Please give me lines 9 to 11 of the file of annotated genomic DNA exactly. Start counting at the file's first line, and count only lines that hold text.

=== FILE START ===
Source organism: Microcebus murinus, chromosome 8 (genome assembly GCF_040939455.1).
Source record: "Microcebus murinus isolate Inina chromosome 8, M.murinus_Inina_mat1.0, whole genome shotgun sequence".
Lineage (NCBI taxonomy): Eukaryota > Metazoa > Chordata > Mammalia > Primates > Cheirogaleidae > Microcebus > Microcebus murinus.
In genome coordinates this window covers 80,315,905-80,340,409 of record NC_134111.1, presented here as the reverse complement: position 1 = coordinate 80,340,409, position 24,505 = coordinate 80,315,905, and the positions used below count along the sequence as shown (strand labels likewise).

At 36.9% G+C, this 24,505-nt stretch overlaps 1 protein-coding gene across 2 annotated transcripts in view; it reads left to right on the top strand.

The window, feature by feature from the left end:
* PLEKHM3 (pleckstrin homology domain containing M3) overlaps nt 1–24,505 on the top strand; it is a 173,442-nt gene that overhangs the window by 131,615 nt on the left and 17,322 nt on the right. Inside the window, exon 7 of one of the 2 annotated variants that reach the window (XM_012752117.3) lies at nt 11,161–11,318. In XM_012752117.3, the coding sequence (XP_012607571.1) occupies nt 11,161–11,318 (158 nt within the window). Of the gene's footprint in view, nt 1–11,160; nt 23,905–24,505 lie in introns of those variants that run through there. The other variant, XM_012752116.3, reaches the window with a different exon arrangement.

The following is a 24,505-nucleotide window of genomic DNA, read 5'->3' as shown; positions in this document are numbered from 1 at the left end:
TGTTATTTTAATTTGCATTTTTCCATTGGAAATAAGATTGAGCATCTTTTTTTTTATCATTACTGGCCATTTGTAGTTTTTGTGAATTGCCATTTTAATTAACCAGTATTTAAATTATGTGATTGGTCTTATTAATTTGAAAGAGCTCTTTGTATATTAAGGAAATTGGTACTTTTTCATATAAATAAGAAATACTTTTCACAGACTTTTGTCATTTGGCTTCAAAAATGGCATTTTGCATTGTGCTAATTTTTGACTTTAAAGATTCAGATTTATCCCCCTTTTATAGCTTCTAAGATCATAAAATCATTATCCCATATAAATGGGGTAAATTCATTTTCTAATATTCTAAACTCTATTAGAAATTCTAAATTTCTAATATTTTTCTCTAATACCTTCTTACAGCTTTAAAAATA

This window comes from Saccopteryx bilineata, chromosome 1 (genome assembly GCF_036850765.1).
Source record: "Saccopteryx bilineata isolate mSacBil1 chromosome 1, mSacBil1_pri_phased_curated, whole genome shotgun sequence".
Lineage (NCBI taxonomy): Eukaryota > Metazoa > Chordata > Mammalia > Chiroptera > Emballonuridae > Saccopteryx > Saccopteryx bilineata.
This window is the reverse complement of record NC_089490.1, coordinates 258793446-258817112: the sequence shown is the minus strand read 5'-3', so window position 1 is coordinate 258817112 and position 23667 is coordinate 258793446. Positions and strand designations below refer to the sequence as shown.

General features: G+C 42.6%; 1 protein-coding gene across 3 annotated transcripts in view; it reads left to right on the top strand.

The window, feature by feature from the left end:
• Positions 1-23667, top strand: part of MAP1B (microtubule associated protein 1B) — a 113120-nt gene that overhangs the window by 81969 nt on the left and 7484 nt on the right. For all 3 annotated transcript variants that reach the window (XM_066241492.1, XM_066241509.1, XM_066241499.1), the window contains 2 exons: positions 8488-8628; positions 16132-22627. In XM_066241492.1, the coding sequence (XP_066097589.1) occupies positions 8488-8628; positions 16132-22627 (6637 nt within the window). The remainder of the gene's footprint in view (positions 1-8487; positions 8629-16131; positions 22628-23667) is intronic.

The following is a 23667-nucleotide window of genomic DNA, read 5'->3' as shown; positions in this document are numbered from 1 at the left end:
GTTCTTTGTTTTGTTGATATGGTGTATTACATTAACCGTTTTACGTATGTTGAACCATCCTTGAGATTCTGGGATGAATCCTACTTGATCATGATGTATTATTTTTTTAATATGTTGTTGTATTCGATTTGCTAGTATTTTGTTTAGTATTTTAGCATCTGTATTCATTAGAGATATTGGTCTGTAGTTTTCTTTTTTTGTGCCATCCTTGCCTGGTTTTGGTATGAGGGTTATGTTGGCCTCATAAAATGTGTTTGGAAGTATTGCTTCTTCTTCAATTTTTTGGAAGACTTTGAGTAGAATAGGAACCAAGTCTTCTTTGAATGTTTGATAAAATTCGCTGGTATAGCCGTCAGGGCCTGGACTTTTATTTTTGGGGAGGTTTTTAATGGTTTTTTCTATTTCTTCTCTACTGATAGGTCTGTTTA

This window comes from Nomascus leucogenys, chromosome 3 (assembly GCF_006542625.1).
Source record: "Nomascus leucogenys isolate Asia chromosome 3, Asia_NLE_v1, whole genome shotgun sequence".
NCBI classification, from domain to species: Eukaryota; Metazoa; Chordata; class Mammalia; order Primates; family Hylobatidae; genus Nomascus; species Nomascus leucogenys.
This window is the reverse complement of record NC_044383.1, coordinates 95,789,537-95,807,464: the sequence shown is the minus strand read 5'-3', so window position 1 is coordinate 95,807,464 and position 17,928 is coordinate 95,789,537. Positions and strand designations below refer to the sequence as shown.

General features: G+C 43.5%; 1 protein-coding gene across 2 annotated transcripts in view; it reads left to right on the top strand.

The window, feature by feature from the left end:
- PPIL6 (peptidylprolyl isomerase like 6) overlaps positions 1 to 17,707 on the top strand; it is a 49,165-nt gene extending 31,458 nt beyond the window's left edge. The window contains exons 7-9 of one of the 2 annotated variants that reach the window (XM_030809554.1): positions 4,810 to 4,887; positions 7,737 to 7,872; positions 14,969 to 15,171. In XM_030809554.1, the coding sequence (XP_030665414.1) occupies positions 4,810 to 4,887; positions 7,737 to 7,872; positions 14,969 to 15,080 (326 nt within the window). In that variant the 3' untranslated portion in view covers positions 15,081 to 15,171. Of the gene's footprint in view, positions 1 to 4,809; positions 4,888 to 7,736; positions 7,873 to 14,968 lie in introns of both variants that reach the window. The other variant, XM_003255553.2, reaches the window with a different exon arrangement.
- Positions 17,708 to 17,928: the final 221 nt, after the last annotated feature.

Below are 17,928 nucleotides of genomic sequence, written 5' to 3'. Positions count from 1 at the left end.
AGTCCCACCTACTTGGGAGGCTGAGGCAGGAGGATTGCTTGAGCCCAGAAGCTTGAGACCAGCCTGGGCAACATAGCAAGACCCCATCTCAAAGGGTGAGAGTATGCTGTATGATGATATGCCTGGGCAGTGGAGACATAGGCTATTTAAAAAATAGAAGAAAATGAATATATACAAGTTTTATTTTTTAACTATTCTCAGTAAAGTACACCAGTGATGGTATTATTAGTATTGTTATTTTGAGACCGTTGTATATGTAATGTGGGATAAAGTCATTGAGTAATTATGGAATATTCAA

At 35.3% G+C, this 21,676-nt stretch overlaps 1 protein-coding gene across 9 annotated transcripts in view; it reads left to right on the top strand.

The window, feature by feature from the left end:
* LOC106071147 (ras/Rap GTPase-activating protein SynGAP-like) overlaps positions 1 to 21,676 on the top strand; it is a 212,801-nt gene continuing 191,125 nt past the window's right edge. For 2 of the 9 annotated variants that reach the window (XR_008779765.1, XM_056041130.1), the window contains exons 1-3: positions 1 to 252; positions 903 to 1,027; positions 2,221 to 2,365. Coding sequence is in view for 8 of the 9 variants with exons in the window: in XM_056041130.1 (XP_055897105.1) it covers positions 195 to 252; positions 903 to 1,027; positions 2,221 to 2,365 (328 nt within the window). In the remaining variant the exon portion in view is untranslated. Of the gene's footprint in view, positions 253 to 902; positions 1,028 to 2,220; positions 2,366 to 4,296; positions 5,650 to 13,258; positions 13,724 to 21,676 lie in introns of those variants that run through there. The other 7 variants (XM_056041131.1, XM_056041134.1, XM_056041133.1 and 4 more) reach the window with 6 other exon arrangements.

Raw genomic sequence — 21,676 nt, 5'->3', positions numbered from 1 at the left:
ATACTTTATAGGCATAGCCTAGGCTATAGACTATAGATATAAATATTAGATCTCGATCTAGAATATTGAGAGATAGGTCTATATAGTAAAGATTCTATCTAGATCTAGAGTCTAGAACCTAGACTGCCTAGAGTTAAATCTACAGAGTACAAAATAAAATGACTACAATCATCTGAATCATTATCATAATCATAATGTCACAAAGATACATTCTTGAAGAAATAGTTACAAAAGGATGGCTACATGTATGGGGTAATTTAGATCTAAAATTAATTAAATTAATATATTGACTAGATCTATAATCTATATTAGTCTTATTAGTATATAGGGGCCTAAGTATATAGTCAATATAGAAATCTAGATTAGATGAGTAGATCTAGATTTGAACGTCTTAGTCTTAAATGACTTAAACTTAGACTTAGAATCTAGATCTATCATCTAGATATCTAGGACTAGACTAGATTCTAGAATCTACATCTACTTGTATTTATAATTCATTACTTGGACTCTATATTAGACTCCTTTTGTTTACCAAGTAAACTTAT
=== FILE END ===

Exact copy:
TGTTATTTTAATTTGCATTTTTCCATTGGAAATAAGATTGAGCATCTTTTTTTTTATCATTACTGGCCATTTGTAGTTTTTGTGAATTGCCATTTTAATTAACCAGTATTTAAATTATGTGATTGGTCTTATTAATTTGAAAGAGCTCTTTGTATATTAAGGAAATTGGTACTTTTTCATATAAATAAGAAATACTTTTCACAGACTTTTGTCATTTGGCTTCAAAAATGGCATTTTGCATTGTGCTAATTTTTGACTTTAAAGATTCAGATTTATCCCCCTTTTATAGCTTCTAAGATCATAAAATCATTATCCCATATAAATGGGGTAAATTCATTTTCTAATATTCTAAACTCTATTAGAAATTCTAAATTTCTAATATTTTTCTCTAATACCTTCTTACAGCTTTAAAAATA

This window comes from Saccopteryx bilineata, chromosome 1 (genome assembly GCF_036850765.1).
Source record: "Saccopteryx bilineata isolate mSacBil1 chromosome 1, mSacBil1_pri_phased_curated, whole genome shotgun sequence".